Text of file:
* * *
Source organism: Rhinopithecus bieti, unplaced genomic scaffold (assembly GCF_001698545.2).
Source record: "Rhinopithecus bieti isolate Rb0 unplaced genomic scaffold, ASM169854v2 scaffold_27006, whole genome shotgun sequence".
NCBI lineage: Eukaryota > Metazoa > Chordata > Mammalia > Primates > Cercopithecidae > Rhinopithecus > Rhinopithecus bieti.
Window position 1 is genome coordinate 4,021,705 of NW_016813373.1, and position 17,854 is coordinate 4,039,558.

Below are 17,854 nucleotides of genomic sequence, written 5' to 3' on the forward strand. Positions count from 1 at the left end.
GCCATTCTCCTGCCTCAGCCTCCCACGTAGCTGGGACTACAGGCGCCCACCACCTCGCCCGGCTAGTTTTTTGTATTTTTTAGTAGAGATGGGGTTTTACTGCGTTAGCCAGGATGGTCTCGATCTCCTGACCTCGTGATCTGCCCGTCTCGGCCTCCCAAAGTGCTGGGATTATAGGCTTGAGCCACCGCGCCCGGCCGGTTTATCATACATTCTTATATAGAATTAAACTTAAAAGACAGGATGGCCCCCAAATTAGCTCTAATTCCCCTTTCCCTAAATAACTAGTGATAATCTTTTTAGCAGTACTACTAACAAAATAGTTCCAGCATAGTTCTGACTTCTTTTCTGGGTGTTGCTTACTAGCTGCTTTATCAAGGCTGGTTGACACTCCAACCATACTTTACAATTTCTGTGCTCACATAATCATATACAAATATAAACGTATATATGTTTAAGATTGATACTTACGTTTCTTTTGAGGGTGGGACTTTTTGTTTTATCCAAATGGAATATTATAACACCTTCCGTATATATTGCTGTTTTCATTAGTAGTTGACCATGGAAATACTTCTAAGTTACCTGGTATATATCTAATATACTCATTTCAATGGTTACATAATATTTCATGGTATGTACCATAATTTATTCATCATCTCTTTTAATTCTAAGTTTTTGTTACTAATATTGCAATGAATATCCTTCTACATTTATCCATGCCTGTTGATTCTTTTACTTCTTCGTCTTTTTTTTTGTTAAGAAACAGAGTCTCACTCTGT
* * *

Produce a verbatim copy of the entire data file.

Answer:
Source organism: Rhinopithecus bieti, unplaced genomic scaffold (assembly GCF_001698545.2).
Source record: "Rhinopithecus bieti isolate Rb0 unplaced genomic scaffold, ASM169854v2 scaffold_27006, whole genome shotgun sequence".
NCBI lineage: Eukaryota > Metazoa > Chordata > Mammalia > Primates > Cercopithecidae > Rhinopithecus > Rhinopithecus bieti.
Window position 1 is genome coordinate 4,021,705 of NW_016813373.1, and position 17,854 is coordinate 4,039,558.

Below are 17,854 nucleotides of genomic sequence, written 5' to 3' on the forward strand. Positions count from 1 at the left end.
GCCATTCTCCTGCCTCAGCCTCCCACGTAGCTGGGACTACAGGCGCCCACCACCTCGCCCGGCTAGTTTTTTGTATTTTTTAGTAGAGATGGGGTTTTACTGCGTTAGCCAGGATGGTCTCGATCTCCTGACCTCGTGATCTGCCCGTCTCGGCCTCCCAAAGTGCTGGGATTATAGGCTTGAGCCACCGCGCCCGGCCGGTTTATCATACATTCTTATATAGAATTAAACTTAAAAGACAGGATGGCCCCCAAATTAGCTCTAATTCCCCTTTCCCTAAATAACTAGTGATAATCTTTTTAGCAGTACTACTAACAAAATAGTTCCAGCATAGTTCTGACTTCTTTTCTGGGTGTTGCTTACTAGCTGCTTTATCAAGGCTGGTTGACACTCCAACCATACTTTACAATTTCTGTGCTCACATAATCATATACAAATATAAACGTATATATGTTTAAGATTGATACTTACGTTTCTTTTGAGGGTGGGACTTTTTGTTTTATCCAAATGGAATATTATAACACCTTCCGTATATATTGCTGTTTTCATTAGTAGTTGACCATGGAAATACTTCTAAGTTACCTGGTATATATCTAATATACTCATTTCAATGGTTACATAATATTTCATGGTATGTACCATAATTTATTCATCATCTCTTTTAATTCTAAGTTTTTGTTACTAATATTGCAATGAATATCCTTCTACATTTATCCATGCCTGTTGATTCTTTTACTTCTTCGTCTTTTTTTTTGTTAAGAAACAGAGTCTCACTCTGT